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This book is not for people who fear a questioning of their faith. Nor is it for those who hate intellectualizing religion.
No Bible thumping, no cute or warm stories, no inane pycho-babble. It is a dispassionate and logical tour de force showing first why the notion of God arises in humans and then why morality based on a loving God is possible in a world that seems at times totally cold and empty. His discussion of the concept of omnipotence is probably the best I've ever heard. Very persuasive.
Lewis was a celebrated professor of English at Oxford. He became an atheist at the tender age of 13, but later converted to Christianity (with the help of his colleague Tolkein) at the age of 31. He is perhaps the most famous modern Christian intellectual.
The narration of this audiobook is unbelievably good. The narrator Robert Whitfield is not often given praise in the reviews. He is a true professional and his readings only add to the quality of the experience. He has the same type of perfect British cadence and disinterested tone that James Mason had in the movies. What a voice!
39 of 39 people found this review helpful
I think this book has a very unfortunate title. Two things people are most likely to shun are problems and pain; therefore this very precious book is perhaps overlooked by many. It is not a book about pain but an explanation of first, why pain in the world, is a problem at all. If our existence were not attributed to a loving creator, then no explanation for why there is pain would be necessary. Second, if God does truly love us, then why is there so much suffering? Does He lack the ability or the will to make things better for us, His creatures? Of course not, so why does He allow us to go on like this?
Lewis takes a very interesting approach to show that the world is the way it is because it is the only possible way God could be who He is and love us the way He does and most important of all - reveal Him self to us. This book is a journey into understanding the God who created us, loves us, and gave his Son to save us to the uttermost.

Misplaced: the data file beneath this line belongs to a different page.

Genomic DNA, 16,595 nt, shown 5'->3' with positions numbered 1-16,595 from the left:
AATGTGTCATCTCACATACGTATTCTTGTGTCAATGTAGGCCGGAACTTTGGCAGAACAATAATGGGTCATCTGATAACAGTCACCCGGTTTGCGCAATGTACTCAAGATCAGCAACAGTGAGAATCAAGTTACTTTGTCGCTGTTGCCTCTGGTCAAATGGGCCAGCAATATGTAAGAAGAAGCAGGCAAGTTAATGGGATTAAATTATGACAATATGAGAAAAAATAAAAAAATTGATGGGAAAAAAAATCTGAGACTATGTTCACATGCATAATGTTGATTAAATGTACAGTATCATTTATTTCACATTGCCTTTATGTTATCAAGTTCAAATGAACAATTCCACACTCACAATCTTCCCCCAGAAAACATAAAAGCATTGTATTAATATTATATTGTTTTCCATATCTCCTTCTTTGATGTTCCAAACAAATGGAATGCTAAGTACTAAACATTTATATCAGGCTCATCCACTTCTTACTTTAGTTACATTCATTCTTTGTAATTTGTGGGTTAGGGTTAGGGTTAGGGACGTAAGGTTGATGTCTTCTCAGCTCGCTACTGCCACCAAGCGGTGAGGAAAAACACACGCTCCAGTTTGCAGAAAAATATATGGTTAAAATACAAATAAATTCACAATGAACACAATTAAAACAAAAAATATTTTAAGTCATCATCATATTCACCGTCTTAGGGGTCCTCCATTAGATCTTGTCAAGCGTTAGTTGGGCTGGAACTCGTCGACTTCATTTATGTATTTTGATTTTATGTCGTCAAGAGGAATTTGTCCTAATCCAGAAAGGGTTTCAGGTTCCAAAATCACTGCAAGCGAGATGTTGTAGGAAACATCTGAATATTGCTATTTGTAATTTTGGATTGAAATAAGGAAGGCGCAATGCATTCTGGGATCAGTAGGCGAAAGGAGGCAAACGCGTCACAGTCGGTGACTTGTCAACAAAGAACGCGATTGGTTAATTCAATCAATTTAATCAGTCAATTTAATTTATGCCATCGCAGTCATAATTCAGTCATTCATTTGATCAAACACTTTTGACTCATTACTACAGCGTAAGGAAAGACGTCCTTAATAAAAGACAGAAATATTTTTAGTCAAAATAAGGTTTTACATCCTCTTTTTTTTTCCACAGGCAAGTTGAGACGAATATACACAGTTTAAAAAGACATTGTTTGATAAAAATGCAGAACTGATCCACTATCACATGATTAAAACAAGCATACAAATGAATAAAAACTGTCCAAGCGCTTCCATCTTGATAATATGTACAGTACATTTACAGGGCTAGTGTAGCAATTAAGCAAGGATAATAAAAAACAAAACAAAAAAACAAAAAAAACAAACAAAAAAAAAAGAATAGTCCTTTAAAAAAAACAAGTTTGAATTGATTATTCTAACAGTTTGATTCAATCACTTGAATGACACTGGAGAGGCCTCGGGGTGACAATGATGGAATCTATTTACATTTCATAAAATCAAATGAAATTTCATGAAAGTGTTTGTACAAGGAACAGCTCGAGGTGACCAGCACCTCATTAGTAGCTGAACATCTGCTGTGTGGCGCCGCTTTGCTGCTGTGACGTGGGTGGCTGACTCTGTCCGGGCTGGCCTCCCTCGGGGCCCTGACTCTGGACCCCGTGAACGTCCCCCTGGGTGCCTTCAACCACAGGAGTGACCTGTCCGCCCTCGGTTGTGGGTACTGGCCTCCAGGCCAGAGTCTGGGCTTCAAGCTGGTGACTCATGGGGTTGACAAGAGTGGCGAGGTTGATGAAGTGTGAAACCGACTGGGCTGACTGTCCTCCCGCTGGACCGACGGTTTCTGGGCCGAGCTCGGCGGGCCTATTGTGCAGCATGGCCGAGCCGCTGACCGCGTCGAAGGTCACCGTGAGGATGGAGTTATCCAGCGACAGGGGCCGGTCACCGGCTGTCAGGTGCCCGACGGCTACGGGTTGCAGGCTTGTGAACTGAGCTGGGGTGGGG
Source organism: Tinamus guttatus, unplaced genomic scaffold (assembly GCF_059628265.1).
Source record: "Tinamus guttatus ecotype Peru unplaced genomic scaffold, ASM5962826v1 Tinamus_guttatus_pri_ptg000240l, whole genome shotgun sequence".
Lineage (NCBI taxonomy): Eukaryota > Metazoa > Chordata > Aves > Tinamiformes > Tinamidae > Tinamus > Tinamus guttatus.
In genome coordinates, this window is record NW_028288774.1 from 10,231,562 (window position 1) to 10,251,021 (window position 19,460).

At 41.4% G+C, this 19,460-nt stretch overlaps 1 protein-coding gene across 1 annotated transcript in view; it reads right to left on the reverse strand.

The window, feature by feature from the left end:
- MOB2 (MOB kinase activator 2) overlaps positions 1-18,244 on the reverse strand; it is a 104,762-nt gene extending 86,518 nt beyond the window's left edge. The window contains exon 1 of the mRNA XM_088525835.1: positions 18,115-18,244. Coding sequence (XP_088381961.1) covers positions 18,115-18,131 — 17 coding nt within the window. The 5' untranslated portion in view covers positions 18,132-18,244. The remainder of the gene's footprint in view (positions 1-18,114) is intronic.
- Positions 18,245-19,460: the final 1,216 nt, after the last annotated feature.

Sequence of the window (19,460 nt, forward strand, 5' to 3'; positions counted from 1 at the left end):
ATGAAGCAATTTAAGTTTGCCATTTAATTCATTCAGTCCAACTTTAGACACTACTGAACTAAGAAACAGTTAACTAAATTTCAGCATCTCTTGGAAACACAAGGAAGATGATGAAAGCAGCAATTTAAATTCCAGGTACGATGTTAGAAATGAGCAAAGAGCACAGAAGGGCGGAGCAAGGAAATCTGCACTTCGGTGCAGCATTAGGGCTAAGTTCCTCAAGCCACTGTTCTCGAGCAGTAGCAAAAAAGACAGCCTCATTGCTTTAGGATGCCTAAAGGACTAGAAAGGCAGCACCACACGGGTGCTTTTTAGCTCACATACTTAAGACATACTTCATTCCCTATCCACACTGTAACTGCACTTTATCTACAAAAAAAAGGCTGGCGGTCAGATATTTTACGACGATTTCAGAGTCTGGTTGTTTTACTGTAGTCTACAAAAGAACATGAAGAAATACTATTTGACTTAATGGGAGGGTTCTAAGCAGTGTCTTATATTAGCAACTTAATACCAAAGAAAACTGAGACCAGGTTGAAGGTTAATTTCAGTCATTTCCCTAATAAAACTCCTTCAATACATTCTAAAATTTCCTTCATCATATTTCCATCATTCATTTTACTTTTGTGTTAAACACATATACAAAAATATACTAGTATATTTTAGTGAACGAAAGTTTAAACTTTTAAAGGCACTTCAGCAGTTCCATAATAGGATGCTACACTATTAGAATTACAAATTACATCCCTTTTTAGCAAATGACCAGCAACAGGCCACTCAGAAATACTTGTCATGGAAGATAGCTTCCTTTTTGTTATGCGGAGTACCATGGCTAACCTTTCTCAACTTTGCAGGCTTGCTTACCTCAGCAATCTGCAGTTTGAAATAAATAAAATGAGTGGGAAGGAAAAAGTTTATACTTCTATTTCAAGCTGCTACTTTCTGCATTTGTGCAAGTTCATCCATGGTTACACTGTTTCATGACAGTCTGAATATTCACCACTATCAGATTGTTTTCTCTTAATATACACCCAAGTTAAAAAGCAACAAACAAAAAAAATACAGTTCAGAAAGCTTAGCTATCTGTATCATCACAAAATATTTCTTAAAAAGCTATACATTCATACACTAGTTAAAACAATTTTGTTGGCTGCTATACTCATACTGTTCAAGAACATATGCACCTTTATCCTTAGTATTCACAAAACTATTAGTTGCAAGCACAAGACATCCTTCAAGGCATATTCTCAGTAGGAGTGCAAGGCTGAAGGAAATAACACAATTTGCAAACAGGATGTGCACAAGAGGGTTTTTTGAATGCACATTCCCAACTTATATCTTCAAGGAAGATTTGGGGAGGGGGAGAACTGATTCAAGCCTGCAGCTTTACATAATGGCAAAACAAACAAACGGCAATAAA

The narration is very good also.
62 of 69 people found this review helpful
I found this book confusing.
C S Lewis wrote that it was a book for 'ley people', i.e. normal folk and not theological academics. I can only assume that normal folk were a lot smarter 50 years ago then I am now!
This is one of Lewis's earlier books on Christianity and it shows. To mind my he writes here for the Oxford undergraduates and fellow Dons he enjoyed debating with, even if that was not what he set out to do. The problem is that he doesn't take a very straight forward approach to the main question ('How can a good God allow bad things to happen to people?'), but asks lots of smaller questions that certainly never occured to me and didn't shed a lot of light on the main problem. E.g. the first chapter is a brilliant piece on the historical acceptance of the pressence of God, but it doesn't say much about pain. There's fascinating stuff abotu dinosaurs and all sorts of things later on, but it won't give you any comfort.
The book is brimming with ideas and gives an interesting back ground to his fantastic novel Out of a Silent Planet, which works some of them into a story.
I would advise anybody who wants some solid answers on the problem of pain or anyone starting to read Lewis to stay away from this book. The issues are much better (and more clearly) examined in the undisputed Lewis classic Mere Christianity and the far more personal A Grief Observed, both great books that I highly recommend.
1 of 1 people found this review helpful
Near perfect answer to the questions like: Why does a good God allow evil,pain and suffering.